It was the master and mistress of the house, talking to one another in their bed.
Something horrible had happened to their daughter, Taylor. Sundae remembered the girl. She never paid much attention to him, had even less need of his protection. Her face was buried in a handheld video game before she could read, and after she learned to read Taylor was more interested in text messages than books.
Sundae heard the adults speaking of her late at night in their bedroom. Taylor had been lured from their home by words with no voice, words spoken to her through a computer screen. The owner of those words had hurt Taylor in ways no child should ever be hurt.
From what they said she wasn’t healing well, not in body, mind, or spirit. The master and mistress blamed themselves, but mostly they blamed the invisible world inside the computer and allowing Taylor to dwell so often and so unsupervised in it.
There was a new baby in the house, another girl. They were going to raise her without all of that, it was decided. There would be no phones, no computer, not until she was old enough to make responsible decisions. They would no longer trust the television to rear her in their absence. They would raise her as they were raised, preserving her innocence for as long as they could.
As much as Sundae longed for a return to such innocence, he alone knew how vulnerable it was. The nights sealed away in his trunk began to grow longer, and in them he found no rest.
He worried for the girl, and what lie waiting for her in the shadows.
It was Esther who gave him the name Sundae.
She was the daughter of a chambermaid. After the children he’d protected for so many years grew beyond nurseries and play rooms, the mistress of the house instructed her servant to put all of their toys in a box and take them home to the woman’s own children, who were younger.
Esther had pulled him from that box and loved him fiercely and immediately.
Her imagination was as broad and unyielding as her affection. Across a century and in dozens upon dozens of children Sundae never saw its equal. She liked to dress him in different outfits; a cowboy hat and vest with a gold star pinned to it, a rain slicker and galoshes, silver thread knight’s armor. She concocted elaborate stories for them to act out.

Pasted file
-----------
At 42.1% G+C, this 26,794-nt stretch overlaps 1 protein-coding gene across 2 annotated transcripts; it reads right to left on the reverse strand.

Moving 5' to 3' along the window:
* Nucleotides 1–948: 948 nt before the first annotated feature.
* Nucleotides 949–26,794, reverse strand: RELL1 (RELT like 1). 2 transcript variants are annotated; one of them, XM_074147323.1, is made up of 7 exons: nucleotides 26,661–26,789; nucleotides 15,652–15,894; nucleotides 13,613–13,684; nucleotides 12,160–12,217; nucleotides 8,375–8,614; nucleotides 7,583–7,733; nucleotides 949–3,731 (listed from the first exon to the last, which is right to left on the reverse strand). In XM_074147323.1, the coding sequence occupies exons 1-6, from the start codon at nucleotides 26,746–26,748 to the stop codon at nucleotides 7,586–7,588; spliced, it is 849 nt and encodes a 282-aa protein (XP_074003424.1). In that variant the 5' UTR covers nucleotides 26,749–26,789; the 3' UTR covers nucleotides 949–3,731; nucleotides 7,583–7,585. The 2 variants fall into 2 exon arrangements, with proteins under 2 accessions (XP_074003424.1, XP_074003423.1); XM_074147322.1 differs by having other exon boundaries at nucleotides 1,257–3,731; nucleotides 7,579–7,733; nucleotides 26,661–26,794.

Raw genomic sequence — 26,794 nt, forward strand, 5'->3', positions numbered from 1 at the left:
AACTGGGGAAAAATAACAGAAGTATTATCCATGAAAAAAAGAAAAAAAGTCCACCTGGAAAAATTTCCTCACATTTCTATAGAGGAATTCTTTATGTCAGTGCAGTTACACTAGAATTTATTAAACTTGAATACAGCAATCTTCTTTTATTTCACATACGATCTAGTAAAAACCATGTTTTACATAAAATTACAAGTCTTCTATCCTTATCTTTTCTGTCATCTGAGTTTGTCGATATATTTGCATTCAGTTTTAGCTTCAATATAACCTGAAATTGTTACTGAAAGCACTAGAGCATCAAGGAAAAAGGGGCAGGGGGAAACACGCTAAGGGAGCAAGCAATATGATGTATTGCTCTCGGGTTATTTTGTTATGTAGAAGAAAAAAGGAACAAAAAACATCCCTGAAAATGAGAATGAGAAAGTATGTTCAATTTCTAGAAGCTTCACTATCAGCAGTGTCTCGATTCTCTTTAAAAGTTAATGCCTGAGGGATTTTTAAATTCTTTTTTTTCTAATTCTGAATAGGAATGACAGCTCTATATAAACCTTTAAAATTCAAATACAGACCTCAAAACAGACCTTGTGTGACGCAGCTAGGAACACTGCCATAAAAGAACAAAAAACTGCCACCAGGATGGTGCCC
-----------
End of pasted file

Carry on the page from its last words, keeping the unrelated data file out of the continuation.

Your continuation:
Sundae resented it at first, but slowly he began to enjoy their playtime. He found Esther could take them fantastic places without ever leaving her room. The drab walls would melt away and the pair of them would be somewhere else. The colors were brighter than anything in nature. The creatures that populated those places were bright and jovial, as well.
Sundae also found he could speak. Esther believed it, and so he could. He told her about his adventures through the years, the great battles he’d fought and won. Esther confided in him her dreams of exploring the world, and traveling to worlds beyond this one.
She knew about the monsters, too. She wanted to fight them at his side, but Sundae told her she was too fine a dreamer to waste in battle. It was given to her to imagine only good things.
So Sundae fought her monsters alone. They came when she slept. Sometimes they had the face of her father, distorted and hideous and screeching unintelligibly. More and more they began to resemble the old, stone-faced patron of the house. He was an unpleasant man who despised Esther’s daydreaming and yelled at her constantly. Sundae couldn’t understand why.
Then one day yelling turned to hitting. Soon after that hitting turned to late night visits to Esther’s room where the flat of a hand and the damage it could inflict was only the beginning.
A thousand times Sundae wished with every scrap inside of him to rise up and defend her, but he was not made to fight the adults or things of the real world. He couldn’t summon the strength, nor will himself to solidify.
The more he could only watch, the more Esther ceased to believe, not only in Sundae, in everything. There were no more adventures in bright and faraway places. And there were no more monsters. Esther’s demons had become real, made towering, cruel flesh. She couldn’t dream of a better world in the day, and Sundae could no longer protect her at night.
It was a hard lesson, for both of them.
One day Esther gathered all her toys into a pile and set them ablaze. Sundae barely escaped. Her father sent her away after that. Sundae couldn’t know where. It was weeks later when her mother placed whatever hadn’t burned in a box and donated it to a local charity drive.